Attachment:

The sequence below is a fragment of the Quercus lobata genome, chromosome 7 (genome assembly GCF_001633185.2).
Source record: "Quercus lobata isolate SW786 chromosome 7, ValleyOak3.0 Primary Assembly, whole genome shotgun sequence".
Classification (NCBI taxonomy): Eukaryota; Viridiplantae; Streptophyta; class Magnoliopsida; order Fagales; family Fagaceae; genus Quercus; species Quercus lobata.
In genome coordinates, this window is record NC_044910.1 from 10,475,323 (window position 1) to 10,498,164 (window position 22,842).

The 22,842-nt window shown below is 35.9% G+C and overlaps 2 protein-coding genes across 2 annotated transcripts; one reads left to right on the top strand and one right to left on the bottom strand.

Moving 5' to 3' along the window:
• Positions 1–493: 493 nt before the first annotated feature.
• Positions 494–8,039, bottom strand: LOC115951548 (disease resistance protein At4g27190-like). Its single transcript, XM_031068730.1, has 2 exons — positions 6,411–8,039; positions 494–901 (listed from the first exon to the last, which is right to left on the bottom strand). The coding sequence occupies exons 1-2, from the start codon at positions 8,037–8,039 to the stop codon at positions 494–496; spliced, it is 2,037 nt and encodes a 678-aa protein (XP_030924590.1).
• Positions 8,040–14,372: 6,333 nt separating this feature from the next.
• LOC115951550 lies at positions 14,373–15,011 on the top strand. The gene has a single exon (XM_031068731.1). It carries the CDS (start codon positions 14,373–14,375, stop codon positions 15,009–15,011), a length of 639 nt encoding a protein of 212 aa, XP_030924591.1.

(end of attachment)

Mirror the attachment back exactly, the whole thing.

The sequence below is a fragment of the Quercus lobata genome, chromosome 7 (genome assembly GCF_001633185.2).
Source record: "Quercus lobata isolate SW786 chromosome 7, ValleyOak3.0 Primary Assembly, whole genome shotgun sequence".
Classification (NCBI taxonomy): Eukaryota; Viridiplantae; Streptophyta; class Magnoliopsida; order Fagales; family Fagaceae; genus Quercus; species Quercus lobata.
In genome coordinates, this window is record NC_044910.1 from 10,475,323 (window position 1) to 10,498,164 (window position 22,842).

The 22,842-nt window shown below is 35.9% G+C and overlaps 2 protein-coding genes across 2 annotated transcripts; one reads left to right on the top strand and one right to left on the bottom strand.

Moving 5' to 3' along the window:
• Positions 1–493: 493 nt before the first annotated feature.
• Positions 494–8,039, bottom strand: LOC115951548 (disease resistance protein At4g27190-like). Its single transcript, XM_031068730.1, has 2 exons — positions 6,411–8,039; positions 494–901 (listed from the first exon to the last, which is right to left on the bottom strand). The coding sequence occupies exons 1-2, from the start codon at positions 8,037–8,039 to the stop codon at positions 494–496; spliced, it is 2,037 nt and encodes a 678-aa protein (XP_030924590.1).
• Positions 8,040–14,372: 6,333 nt separating this feature from the next.
• LOC115951550 lies at positions 14,373–15,011 on the top strand. The gene has a single exon (XM_031068731.1). It carries the CDS (start codon positions 14,373–14,375, stop codon positions 15,009–15,011), a length of 639 nt encoding a protein of 212 aa, XP_030924591.1.